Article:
April marked the 388th month in a row that the global temperature was warmer than average

By Tom Yulsman | May 18, 2017 2:01 pm

April 2017: 388th consecutive month that was warmer than average.

To find a month when the global average temperature over the land and oceans was below average, you have to go all the way back to December 1984, according to the latest monthly analysis from the National Oceanic and Atmospheric Administration.

Including April 2017, that makes it 388 straight months in which the global temperature has been warmer than the 20th century average.

Like NASA’s independent analysis released earlier this week, NOAA finds that last month was the second warmest April in records dating back to 1880.

SEE ALSO: The heat goes on: this past April was second warmest in records dating back to 1880 — as were February and March

From NOAA’s monthly global climate report, released today:

Warmer-than-average temperatures during the month were observed across much of the world’s land surfaces, with the most notable warm temperature departures from average across the Northern Hemisphere higher latitudes, specifically across much of central and eastern Asia, Alaska and the eastern half of the contiguous U.S., where temperatures were 3.0°C (5.4°F) above average or higher. Several locations across Russia’s Far East had record warm temperatures during April 2017.

As the following map shows, there were some regions of the globe that experienced cooler than normal temperatures in April:

April 2017 percentiles

Most notable, according to NOAA, was northern Canada. Here temperatures were 3.6°–5.4°F below average or lower.

Even so, no land areas of the globe experience record cold in April.

Over the long run, human-caused global warming has loaded the dice, making unusual warmth much more likely than unusual cold. And that has had palpable impacts.

For example, between 1951 and 1980, much less than 1 percent of the Northern Hemisphere’s land areas experienced extreme heat during summer. By the first decade of the 20th century, extreme summertime heat typically was covering 10 percent of the land areas.

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  • Stella Herzig

    get those charts while you can from the NOAA!

  • OWilson

    A good example of the gobbledygook global warming language, designed to obfuscate real absolute temperature records? :)

    “For example, between 1951 and 1980, much less than 1 percent of the Northern Hemisphere’s land areas experienced extreme heat during summer. By the first decade of the 20th century, extreme summertime heat typically was covering 10 percent of the land areas.”

  • Mike Richardson

    It’s good to see that the NOAA continues to gather and compile this data, though they face a more adverse political climate these days. While it may seem “gobbledygook” to the willfully ignorant, this information makes the case for meaningful action ever more compelling, quantifying for the rational minded how quickly drastic changes to our climate are occurring. Alas, knowledge is only as good as one’s willingness to accept it.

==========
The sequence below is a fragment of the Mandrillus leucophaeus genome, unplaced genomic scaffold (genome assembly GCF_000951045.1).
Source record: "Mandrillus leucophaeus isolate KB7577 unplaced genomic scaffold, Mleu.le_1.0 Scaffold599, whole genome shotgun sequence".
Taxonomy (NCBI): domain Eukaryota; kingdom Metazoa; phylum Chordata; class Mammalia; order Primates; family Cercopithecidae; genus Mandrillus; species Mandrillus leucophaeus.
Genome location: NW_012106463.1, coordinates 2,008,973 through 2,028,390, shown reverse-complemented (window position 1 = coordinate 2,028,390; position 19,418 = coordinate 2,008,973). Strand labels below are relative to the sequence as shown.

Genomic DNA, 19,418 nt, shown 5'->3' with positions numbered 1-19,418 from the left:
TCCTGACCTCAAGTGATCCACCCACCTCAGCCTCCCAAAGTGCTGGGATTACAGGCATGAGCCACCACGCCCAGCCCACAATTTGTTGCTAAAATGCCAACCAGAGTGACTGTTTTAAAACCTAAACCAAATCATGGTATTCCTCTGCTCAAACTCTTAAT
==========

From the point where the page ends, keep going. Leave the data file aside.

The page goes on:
• OWilson

    The problem with true believers is they take their “knowledge” from their priests, without question.

    The example I gave, the contorted language below (as long as it sounds bad) does not even have to make sense.

    “between 1951 and 1980, much less than 1 percent of the Northern Hemisphere’s land areas experienced extreme heat during summer. By the first decade of the 20th century, extreme summertime heat typically was covering 10 percent of the land areas”.

    So the FIRST decade of the 20th Century, 1900 to 1910 was experiencing 10% extreme heat, and 1951 to 1980, only less than 1%?

    Ah, true believers, they’ll even insult those who point out the truth as “willfully ignorant”, and that is what makes them dangerous, if they get political power.

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ImaGeo

ImaGeo is a visual blog focusing on the intersection of imagery, imagination and Earth. It focuses on spectacular visuals related to the science of our planet, with an emphasis (although not an exclusive one) on the unfolding Anthropocene Epoch.

About Tom Yulsman

Tom Yulsman is Director of the Center for Environmental Journalism and a Professor of Journalism at the University of Colorado, Boulder. He also continues to work as a science and environmental journalist with more than 30 years of experience producing content for major publications. His work has appeared in the New York Times, Washington Post, Audubon, Climate Central, Columbia Journalism Review, Discover, Nieman Reports, and many other publications. He has held a variety of editorial positions over the years, including a stint as editor-in-chief of Earth magazine. Yulsman has written one book: Origins: the Quest for Our Cosmic Roots, published by the Institute of Physics in 2003.

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